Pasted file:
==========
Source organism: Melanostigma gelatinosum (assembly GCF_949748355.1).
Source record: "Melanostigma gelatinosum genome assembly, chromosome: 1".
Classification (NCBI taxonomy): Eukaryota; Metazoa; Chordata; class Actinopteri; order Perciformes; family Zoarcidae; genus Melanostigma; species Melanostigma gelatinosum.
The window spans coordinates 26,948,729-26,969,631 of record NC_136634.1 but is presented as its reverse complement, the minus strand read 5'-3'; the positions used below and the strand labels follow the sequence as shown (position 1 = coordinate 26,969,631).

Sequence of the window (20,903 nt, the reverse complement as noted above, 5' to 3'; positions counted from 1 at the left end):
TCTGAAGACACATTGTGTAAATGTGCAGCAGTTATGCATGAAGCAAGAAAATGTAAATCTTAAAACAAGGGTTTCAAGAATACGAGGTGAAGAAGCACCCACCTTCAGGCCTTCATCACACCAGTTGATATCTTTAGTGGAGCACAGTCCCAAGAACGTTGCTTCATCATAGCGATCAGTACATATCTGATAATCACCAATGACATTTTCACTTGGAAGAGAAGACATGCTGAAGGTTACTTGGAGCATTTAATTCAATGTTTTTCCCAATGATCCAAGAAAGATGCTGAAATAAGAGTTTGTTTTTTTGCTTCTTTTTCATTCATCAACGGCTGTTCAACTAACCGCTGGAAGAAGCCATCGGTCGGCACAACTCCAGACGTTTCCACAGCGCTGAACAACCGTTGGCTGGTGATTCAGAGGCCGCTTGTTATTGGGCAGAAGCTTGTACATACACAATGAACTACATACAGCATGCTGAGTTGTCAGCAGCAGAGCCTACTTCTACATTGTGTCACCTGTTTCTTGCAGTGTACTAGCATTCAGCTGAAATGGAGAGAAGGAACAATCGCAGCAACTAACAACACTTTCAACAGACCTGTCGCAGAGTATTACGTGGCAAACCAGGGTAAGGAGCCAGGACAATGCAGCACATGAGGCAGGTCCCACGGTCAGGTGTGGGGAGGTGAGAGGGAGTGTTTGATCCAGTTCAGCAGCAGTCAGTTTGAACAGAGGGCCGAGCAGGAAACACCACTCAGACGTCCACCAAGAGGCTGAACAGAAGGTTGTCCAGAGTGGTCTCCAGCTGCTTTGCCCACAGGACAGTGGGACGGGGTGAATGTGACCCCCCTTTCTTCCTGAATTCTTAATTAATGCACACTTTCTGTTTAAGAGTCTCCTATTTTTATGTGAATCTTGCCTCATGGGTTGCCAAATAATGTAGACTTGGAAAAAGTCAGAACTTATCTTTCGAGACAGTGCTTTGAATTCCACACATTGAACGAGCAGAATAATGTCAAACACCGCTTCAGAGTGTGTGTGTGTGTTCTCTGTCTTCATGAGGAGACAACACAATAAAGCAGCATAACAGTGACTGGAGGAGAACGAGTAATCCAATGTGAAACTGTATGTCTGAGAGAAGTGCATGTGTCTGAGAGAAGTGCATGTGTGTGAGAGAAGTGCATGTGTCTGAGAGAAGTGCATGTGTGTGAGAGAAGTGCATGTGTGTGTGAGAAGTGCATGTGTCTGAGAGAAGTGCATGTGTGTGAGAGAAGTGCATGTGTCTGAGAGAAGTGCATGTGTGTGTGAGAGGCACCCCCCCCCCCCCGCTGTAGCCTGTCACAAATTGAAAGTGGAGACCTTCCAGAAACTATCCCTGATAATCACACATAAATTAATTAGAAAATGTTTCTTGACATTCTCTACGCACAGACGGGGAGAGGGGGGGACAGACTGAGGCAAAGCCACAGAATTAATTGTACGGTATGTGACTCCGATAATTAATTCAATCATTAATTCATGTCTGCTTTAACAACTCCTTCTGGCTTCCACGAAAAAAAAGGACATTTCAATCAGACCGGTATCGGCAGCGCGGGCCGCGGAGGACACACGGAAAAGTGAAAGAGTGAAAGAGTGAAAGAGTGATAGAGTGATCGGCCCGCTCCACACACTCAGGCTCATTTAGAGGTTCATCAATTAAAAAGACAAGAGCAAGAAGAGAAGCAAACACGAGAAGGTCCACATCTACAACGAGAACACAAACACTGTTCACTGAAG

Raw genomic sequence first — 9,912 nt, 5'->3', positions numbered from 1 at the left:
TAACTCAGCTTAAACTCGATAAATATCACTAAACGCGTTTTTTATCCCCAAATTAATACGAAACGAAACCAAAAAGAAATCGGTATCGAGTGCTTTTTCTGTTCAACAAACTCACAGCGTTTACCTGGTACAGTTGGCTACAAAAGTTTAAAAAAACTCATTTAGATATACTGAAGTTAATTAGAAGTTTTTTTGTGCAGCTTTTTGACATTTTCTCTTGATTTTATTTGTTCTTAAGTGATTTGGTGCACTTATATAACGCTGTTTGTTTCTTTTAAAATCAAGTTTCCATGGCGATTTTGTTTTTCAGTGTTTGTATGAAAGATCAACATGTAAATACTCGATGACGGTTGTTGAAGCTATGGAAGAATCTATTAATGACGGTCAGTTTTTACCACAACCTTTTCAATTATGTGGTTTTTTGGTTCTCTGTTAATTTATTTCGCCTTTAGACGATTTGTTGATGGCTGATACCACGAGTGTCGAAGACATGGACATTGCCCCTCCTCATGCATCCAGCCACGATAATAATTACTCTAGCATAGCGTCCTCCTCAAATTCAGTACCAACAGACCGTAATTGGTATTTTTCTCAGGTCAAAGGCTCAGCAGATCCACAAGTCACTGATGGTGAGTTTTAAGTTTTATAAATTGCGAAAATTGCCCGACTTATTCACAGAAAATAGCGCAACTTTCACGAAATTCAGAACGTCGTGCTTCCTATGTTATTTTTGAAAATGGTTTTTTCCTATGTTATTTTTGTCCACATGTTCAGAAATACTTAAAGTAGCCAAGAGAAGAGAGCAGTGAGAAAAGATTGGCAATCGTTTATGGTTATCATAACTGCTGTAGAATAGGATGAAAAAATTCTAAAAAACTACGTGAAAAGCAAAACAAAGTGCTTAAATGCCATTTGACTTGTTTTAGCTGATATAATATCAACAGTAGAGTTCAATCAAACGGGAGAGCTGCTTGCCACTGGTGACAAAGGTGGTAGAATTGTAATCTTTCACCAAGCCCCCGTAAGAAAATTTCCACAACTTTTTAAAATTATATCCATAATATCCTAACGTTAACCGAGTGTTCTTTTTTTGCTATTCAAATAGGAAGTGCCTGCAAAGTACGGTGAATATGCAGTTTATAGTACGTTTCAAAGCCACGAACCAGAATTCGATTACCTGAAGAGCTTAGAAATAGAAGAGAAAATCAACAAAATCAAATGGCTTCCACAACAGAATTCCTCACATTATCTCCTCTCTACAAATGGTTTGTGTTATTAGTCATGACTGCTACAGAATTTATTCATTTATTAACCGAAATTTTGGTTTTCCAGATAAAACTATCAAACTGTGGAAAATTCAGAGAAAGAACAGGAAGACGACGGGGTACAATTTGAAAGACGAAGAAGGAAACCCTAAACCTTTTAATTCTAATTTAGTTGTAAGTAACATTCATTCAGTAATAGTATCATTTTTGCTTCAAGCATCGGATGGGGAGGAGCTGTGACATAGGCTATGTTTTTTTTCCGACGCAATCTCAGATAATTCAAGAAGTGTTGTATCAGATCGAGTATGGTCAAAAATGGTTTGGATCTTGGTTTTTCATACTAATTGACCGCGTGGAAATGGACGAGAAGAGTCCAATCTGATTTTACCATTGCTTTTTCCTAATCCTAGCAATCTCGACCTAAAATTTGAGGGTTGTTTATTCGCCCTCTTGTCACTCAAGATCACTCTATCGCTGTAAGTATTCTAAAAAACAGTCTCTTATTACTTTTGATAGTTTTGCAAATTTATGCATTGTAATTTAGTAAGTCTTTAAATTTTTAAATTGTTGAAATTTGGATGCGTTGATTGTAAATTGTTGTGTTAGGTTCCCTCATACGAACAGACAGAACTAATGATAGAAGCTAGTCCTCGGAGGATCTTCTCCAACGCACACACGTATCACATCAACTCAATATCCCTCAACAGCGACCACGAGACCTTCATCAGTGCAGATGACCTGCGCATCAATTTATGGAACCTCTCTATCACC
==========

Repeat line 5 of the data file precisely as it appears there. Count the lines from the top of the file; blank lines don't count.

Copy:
Sequence of the window (20,903 nt, the reverse complement as noted above, 5' to 3'; positions counted from 1 at the left end):